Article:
Friday, August 26, 2016
Sick for Months. Please Help!
I`m a 22 year old female that`s always been in good health. However, I`ve been sick since October with chest discomfort, coughing, throat clearing, ear pain and pressure, fatigue (I used to sleep for about 20 hours a day), fevers, some wheezing type sounds, shortness of breath, rapid pounding heart rate at random times, and laryngitis all of which are still ongoing with the exception of my voice. It has come back but is not the same as before and I`m constantly clearing my throat to talk normally again. I feel like a boy going through puberty with all the voice cracking. I`ve been to several different doctors each one of them putting me on a different antibiotic and on Asthmanex, and Proventil inhalers. None of which seem to help very much. I don`t know what to do anymore. I`m just so exhausted. If anyone has any suggestions or advice please let me know! Any help will be greatly appreciated! Thanks!
At NetWellness, we are not able to offer specific treatment, and we are not able to diagnose individual problems over the internet. The symptoms that you are describing are non-specific, meaning that they can be seen with a number of medical conditions including lung disease, ENT conditions, and hormonal conditions. With this many symptoms, the tests and treatments that you get will depend to a degree on what specialist you see.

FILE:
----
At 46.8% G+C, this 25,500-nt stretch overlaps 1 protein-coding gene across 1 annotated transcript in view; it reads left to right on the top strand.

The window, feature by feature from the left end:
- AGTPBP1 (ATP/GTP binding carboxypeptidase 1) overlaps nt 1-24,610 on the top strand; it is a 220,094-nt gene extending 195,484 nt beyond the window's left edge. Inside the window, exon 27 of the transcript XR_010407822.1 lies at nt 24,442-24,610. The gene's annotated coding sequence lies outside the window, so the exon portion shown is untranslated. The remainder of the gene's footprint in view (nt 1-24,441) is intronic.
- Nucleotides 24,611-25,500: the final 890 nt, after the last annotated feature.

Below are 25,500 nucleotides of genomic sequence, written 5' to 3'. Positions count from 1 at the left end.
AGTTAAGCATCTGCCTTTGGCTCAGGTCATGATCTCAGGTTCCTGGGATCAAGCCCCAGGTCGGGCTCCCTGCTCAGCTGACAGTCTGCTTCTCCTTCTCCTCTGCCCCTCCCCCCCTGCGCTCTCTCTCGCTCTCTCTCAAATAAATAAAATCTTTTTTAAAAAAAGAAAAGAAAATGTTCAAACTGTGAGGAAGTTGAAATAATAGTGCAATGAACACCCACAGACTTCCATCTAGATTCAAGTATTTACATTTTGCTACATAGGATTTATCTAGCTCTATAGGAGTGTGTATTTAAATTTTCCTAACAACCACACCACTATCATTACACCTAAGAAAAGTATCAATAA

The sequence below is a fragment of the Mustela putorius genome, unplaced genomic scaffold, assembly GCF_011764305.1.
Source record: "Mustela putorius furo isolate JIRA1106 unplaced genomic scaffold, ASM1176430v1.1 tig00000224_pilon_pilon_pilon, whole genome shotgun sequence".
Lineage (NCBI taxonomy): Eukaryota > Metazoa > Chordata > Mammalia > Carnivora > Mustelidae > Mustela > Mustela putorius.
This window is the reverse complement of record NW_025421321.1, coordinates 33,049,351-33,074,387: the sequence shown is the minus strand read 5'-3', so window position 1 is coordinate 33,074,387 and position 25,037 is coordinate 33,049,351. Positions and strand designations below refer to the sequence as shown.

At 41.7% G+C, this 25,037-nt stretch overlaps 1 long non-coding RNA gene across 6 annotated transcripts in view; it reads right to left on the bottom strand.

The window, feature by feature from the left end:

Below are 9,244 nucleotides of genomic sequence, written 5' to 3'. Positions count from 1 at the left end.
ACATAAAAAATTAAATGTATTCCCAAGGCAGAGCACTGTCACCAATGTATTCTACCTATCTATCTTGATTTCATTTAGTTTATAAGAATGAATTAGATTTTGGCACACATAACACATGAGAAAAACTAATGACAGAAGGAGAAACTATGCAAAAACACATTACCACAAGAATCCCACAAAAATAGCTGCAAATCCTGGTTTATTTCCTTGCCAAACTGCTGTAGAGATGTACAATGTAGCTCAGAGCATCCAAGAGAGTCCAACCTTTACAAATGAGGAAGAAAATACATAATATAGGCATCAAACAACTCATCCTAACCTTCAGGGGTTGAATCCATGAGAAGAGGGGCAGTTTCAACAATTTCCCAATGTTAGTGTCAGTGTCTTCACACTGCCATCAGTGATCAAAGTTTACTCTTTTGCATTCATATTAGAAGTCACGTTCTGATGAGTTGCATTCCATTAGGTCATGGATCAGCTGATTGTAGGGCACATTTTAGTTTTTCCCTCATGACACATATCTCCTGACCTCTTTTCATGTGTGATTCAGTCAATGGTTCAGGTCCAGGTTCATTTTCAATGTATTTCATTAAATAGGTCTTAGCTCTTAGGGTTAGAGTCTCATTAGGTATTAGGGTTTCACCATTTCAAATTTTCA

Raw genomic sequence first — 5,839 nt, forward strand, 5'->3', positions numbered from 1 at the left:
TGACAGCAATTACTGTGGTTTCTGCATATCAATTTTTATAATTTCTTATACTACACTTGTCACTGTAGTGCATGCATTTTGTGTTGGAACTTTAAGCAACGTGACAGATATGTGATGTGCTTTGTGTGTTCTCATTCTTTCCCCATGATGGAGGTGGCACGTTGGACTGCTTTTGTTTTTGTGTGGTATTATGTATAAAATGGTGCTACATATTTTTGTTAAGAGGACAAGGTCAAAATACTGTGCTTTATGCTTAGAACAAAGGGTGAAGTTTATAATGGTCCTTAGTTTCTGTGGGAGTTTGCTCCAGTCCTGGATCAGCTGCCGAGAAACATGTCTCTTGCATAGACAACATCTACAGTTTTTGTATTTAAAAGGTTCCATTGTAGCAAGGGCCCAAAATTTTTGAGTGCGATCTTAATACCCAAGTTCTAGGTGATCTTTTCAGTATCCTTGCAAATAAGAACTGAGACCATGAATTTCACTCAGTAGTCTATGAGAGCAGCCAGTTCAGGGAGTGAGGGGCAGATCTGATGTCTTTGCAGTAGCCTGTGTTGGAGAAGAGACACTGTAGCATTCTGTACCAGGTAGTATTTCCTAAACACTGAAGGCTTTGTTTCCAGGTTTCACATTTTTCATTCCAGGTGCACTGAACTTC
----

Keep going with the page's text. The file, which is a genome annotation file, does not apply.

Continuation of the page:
Physicians can often focus their "differential diagnosis" (list of possible diagnoses for any given patient) if they know what the main symptom is. So, for example, if cough is the main symptom, the top 5 conditions on the differential diagnosis list would be (1) asthma, (2), esophageal reflux, (3) medications [such as ACE inhibitors], (4) nasal drainage/allergies, or (5) vocal cord dysfunction. Testing and trials of treatment are then focused on these five conditions.
In the case of cough, the first four conditions can usually be diagnosed and/or treated by most primary care physicians.
Vocal cord dysfunction is a bit more problematic in that it requires a highly specialized test called a "videolaryngostroboscopy" to diagnose. This test is only available at a few ENT practices that have voice pathologists on staff and have the proper equipment available.
I recommend that you identify the main symptom that you are having. Then ask your primary care provider what the differential diagnosis is and whether each of the common conditions in the differential diagnosis list have been adequately tested for and whether they can be excluded. As physicians, we often need the patient's help to identify the primary symptom; a long list of assorted symptoms can sometimes result in the patient's work-up being disjointed and directionless.
James N Allen, Jr, MD
Clinical Professor of Pulmonary, Allergy, Critical Care & Sleep Medicine
College of Medicine
The Ohio State University